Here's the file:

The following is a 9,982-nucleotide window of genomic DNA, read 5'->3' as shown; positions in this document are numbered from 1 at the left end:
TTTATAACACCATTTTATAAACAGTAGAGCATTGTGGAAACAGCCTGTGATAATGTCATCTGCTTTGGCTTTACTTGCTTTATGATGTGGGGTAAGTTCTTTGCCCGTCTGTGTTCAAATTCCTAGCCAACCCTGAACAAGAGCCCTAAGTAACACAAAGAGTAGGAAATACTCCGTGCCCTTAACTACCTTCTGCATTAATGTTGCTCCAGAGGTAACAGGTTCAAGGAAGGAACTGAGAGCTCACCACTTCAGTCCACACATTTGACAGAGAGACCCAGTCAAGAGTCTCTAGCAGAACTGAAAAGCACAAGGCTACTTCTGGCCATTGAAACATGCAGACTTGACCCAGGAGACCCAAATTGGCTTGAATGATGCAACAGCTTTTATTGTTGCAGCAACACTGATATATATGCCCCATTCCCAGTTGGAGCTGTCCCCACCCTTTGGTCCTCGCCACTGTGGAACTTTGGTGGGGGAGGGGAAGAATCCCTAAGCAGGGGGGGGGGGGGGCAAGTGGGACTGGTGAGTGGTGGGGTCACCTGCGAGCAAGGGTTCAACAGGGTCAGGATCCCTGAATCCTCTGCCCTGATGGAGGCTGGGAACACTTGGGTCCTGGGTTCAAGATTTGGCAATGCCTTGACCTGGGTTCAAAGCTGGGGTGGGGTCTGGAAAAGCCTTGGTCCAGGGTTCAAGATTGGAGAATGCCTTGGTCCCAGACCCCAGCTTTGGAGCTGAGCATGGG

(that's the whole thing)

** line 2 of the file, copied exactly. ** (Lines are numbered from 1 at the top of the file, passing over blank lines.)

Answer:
TTTATAACACCATTTTATAAACAGTAGAGCATTGTGGAAACAGCCTGTGATAATGTCATCTGCTTTGGCTTTACTTGCTTTATGATGTGGGGTAAGTTCTTTGCCCGTCTGTGTTCAAATTCCTAGCCAACCCTGAACAAGAGCCCTAAGTAACACAAAGAGTAGGAAATACTCCGTGCCCTTAACTACCTTCTGCATTAATGTTGCTCCAGAGGTAACAGGTTCAAGGAAGGAACTGAGAGCTCACCACTTCAGTCCACACATTTGACAGAGAGACCCAGTCAAGAGTCTCTAGCAGAACTGAAAAGCACAAGGCTACTTCTGGCCATTGAAACATGCAGACTTGACCCAGGAGACCCAAATTGGCTTGAATGATGCAACAGCTTTTATTGTTGCAGCAACACTGATATATATGCCCCATTCCCAGTTGGAGCTGTCCCCACCCTTTGGTCCTCGCCACTGTGGAACTTTGGTGGGGGAGGGGAAGAATCCCTAAGCAGGGGGGGGGGGGGGCAAGTGGGACTGGTGAGTGGTGGGGTCACCTGCGAGCAAGGGTTCAACAGGGTCAGGATCCCTGAATCCTCTGCCCTGATGGAGGCTGGGAACACTTGGGTCCTGGGTTCAAGATTTGGCAATGCCTTGACCTGGGTTCAAAGCTGGGGTGGGGTCTGGAAAAGCCTTGGTCCAGGGTTCAAGATTGGAGAATGCCTTGGTCCCAGACCCCAGCTTTGGAGCTGAGCATGGG